Visitors to one Kansas City hospital will no longer be able to buy a Big Mac on the premises.
Visitors to one Kansas City hospital will no longer be able to buy a Big Mac on the premises. Keith Srakocic/AP
The McDonald's at the Truman Medical Centers' main campus in Kansas City, Mo., has closed, ending an epic, two-decade stint inside the hospital and making it the fifth health facility in the past few years to give the Big Mac the boot.
Earlier this year, hospital CEO John Bluford told The Salt that the presence of the McDonald's — located just feet from a revamped cafeteria touting low-calorie-food options and reduced sodium, fat and sugar in its meals — was sending an "inconsistent message."
The relationship between hospitals and fast-food chains is a complicated one. Decades ago, McDonald's restaurants popped up in hospitals from New York to Iowa to California, with leases for as long as 30 years. Hospitals found the long-term agreements financially appetizing. And many patients, visitors and staff have appreciated the availability of an inexpensive, familiar shake or burger.
A sign outside an entrance at the Truman Medical Centers' main campus in Kansas City, Mo., announces the closure of the McDonald's located on-site.
A sign outside an entrance at the Truman Medical Centers' main campus in Kansas City, Mo., announces the closure of the McDonald's located on-site. Elana Gordon
The leases, though, have made it difficult for places like the Cleveland Clinic, a national leader in wellness, to oust their McDonald's.
Truman wouldn't disclose details of its deal, but the McDonald's lease ended early. "This was a mutually agreed upon decision between two businesses," Bluford said in a statement to hospital staff at the end of October.
So are other hospitals losing their taste for McDonald's, too?
Lurie Children's Hospital of Chicago (formerly Children's Memorial Hospital) moved into a new facility this spring but didn't take along the McDonald's that was on its old campus for 15 years. Julie Pesch, a Lurie spokesperson, says the hospital just didn't have enough space for the restaurant.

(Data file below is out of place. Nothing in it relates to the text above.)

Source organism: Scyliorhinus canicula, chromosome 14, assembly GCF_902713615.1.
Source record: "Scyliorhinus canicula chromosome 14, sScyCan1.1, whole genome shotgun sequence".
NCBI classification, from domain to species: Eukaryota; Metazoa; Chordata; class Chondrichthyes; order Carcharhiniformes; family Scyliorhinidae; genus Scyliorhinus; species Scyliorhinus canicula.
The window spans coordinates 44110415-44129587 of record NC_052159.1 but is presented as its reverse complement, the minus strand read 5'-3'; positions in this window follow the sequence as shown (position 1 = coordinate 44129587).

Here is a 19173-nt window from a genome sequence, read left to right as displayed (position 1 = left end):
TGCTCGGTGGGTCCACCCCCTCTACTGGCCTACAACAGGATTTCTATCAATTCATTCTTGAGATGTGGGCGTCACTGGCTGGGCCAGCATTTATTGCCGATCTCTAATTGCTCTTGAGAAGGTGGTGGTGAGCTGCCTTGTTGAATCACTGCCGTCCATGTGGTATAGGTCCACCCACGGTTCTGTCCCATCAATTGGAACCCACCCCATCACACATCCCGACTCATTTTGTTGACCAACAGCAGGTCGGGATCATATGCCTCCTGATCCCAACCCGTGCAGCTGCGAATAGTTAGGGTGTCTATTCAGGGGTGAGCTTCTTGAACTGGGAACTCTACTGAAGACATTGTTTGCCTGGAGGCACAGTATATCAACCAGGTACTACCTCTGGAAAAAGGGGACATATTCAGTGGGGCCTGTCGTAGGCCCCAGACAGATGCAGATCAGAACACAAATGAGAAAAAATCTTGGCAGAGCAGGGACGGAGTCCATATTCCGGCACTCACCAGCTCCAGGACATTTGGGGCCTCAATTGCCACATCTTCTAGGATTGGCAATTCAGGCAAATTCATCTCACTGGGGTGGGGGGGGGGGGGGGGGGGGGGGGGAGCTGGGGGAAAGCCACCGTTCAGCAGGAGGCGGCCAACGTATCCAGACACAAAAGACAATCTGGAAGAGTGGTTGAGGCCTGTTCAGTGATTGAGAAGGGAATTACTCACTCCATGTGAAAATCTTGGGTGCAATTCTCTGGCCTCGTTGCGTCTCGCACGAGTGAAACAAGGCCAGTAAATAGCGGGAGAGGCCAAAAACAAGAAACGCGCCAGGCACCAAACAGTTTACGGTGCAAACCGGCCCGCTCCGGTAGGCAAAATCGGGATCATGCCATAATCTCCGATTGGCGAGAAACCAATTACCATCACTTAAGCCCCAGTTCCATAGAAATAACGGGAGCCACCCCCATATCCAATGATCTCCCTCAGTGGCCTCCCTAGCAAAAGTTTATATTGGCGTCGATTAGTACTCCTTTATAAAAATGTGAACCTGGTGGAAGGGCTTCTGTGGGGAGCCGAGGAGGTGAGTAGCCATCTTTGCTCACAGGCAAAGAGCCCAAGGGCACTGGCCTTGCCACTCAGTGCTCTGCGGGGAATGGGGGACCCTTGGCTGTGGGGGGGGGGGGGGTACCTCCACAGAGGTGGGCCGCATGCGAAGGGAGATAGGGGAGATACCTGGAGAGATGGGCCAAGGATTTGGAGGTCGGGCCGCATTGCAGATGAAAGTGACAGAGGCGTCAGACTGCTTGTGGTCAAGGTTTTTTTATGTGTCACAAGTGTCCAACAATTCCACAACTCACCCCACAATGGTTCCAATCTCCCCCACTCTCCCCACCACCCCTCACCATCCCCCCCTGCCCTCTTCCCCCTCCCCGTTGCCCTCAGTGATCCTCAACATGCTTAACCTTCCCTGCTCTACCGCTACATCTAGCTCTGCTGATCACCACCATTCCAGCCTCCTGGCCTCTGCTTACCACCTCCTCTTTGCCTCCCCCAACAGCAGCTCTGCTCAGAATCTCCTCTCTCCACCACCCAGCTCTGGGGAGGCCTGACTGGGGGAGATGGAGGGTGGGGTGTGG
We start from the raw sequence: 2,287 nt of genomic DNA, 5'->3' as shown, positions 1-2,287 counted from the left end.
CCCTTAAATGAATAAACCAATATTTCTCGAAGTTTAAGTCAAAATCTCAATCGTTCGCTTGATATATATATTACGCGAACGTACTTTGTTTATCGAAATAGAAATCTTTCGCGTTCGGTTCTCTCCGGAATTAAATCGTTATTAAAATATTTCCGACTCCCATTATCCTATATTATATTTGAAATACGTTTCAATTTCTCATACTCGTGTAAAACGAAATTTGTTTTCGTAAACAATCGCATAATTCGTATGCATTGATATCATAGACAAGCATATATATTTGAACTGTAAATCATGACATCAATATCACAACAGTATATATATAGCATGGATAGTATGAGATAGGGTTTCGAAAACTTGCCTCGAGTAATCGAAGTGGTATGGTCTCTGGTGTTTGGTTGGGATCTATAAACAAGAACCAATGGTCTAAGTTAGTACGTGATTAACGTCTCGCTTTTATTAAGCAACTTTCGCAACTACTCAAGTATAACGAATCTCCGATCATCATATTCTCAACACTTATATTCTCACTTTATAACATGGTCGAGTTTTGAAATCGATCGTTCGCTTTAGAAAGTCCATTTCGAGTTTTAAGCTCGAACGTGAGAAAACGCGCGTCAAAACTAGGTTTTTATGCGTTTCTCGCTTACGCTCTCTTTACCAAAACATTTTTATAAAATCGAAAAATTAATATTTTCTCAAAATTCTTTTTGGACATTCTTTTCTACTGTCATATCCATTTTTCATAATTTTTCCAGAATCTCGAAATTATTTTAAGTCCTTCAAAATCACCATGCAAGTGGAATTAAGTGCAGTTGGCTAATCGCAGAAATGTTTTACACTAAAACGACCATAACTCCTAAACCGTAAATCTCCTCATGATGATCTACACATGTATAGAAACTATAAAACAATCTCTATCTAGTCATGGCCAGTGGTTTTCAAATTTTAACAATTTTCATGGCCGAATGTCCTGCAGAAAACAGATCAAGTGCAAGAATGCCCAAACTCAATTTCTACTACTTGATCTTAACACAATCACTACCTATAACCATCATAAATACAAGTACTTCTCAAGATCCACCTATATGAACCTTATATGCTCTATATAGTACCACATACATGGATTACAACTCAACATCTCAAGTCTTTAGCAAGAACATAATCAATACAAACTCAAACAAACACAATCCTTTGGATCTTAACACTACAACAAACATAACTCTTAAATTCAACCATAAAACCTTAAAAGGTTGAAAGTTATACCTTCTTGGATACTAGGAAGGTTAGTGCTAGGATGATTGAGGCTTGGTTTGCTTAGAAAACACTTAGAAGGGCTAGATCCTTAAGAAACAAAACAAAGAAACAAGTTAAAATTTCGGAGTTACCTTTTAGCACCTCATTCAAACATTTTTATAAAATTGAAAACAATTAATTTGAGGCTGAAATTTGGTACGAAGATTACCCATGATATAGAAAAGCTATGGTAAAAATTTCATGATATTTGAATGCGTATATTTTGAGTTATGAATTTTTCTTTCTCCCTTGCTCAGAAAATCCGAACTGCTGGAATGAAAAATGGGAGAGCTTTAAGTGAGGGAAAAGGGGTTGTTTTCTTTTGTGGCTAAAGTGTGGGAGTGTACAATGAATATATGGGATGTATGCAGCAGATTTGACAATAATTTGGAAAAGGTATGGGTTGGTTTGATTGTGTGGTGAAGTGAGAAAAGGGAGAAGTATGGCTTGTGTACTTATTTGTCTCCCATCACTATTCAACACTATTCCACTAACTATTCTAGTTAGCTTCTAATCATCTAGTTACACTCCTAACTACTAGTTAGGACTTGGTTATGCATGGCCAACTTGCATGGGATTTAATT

"We chose McDonald's many years ago as a special treat for sick kids going through difficult treatments," Pesch says. But, "everything needs to be in moderation. We were not trying to break our lease with the McDonald's."
Similarly, Kosair Children's Hospital in Louisville, Ky., has no plans to keep its McDonald's once the lease expires in four years. McDonald's has been present since the hospital's opening in 1986, but the facility would prefer to use the space to create its own cafeteria. It currently relies on one at a sister hospital across the street.
Big Macs aren't the only food item on their way out of these medical centers. Children's Mercy Hospital, located just a few blocks from Truman in Kansas City, doesn't have a McDonald's, but it will soon be removing all regular soda and sugared beverages from its campuses. The move follows a slew of wellness efforts across the country, in part aimed at improving hospital food options.
"The obesity epidemic among children and adults is doing a lot of driving of the changes at hospitals," says Persis Sosiak, director of public health and research at the Cleveland Clinic. "I think a lot of systems are starting to evaluate what they view as wellness."
Children's Mercy says it drew inspiration for its beverage policy from a new national initiative, "Hospital Healthy Food Commitment." The program asks hospitals to make changes in nine areas by 2015, ranging from offering at least one wellness meal a day on cafeteria and patient menus to getting rid of all fried foods. More than 150 hospitals are already onboard.